For more than two decades, the Grim Sleeper had stalked the streets of Los Angeles, brutally murdering at least eleven people. He left his DNA—but without a match in convicted-offender databases, police were stymied. Then, in July 2010, DNA from a discarded pizza crust led to the arrest of a suspect. A new tool, known as familial DNA searching, had identified him through a partial match to his son, whose DNA profile was in California’s convicted-offender database. Familial searches of DNA databases—and, in some cases, lunch remnants—hold great promise for unlocking even the most enigmatic crimes.
Explore family ties.
I’ve worked with several teams to identify victims of mass disasters and war—including those who died in the September 11 terrorist attacks and in Hurricane Katrina—using DNA from their relatives. These experiences triggered a eureka moment for me: Why not use these powerful kinship tools to search for possible suspects in criminal investigations?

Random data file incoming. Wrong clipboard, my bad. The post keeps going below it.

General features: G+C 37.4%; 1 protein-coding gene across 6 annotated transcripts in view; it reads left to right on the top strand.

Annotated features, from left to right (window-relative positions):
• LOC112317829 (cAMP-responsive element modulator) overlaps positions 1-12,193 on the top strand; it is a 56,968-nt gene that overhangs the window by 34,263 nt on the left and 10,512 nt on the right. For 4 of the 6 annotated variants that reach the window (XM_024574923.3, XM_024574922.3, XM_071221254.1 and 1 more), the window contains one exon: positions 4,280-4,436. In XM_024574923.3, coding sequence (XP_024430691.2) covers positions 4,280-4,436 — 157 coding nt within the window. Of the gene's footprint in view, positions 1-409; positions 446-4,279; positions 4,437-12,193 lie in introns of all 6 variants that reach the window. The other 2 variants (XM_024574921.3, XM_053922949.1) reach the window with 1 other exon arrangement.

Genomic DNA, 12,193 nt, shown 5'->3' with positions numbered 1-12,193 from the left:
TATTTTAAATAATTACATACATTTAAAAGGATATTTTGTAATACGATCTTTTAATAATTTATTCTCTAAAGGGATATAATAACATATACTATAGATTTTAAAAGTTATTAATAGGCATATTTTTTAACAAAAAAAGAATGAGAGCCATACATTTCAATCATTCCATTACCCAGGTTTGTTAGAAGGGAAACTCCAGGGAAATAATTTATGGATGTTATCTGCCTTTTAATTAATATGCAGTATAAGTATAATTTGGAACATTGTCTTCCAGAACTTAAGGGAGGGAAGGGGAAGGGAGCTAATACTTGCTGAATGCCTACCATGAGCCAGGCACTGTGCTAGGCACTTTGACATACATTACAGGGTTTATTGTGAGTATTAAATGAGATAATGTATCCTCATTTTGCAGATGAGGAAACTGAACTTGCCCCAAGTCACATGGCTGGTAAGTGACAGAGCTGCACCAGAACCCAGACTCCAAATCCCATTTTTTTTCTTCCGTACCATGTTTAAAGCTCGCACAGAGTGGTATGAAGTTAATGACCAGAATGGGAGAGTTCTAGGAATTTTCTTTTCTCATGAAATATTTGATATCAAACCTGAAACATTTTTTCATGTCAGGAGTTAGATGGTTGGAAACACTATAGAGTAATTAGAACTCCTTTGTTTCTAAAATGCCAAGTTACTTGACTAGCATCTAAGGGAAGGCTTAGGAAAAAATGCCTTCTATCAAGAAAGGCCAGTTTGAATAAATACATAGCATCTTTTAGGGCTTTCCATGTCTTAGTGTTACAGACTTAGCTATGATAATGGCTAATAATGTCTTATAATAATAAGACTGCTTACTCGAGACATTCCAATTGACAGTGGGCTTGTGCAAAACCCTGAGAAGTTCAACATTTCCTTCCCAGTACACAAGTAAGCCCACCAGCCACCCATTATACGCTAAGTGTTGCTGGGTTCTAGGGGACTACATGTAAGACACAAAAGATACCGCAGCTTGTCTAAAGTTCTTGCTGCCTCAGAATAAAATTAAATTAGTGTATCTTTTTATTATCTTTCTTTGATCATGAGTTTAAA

Build a genetic library.
Familial searching methods have been used to solve crimes in England, where DNA samples are taken upon arrest for most offenses and the profiles saved in a large, searchable database. In 2006 I coauthored a Science paper illustrating the power of kinship analysis for indirectly identifying criminal suspects. We estimated that this approach could increase the “cold-hit” rate—the chance of matching a crime-scene sample with a suspect—by 40 percent. In 2008, California became the first state to approve an official policy for familial DNA searching; two years later the Grim Sleeper investigation became the first California case to employ this method.
Engage in the debate.
Despite successes here and abroad, familial DNA searching isn’t without controversy. Critics argue that the process invades the privacy of criminals’ relatives. Yet most of the work happens behind the scenes, with relatives rarely contacted. Moreover, familial DNA—a valuable tool for identifying missing persons and determining paternity—is increasingly used to exonerate the innocent. Used judiciously, this technique can help shed light on some of human nature’s darker mysteries.
Frederick R. Bieber, PhD, is an HMS associate professor of pathology at Brigham and Women’s Hospital.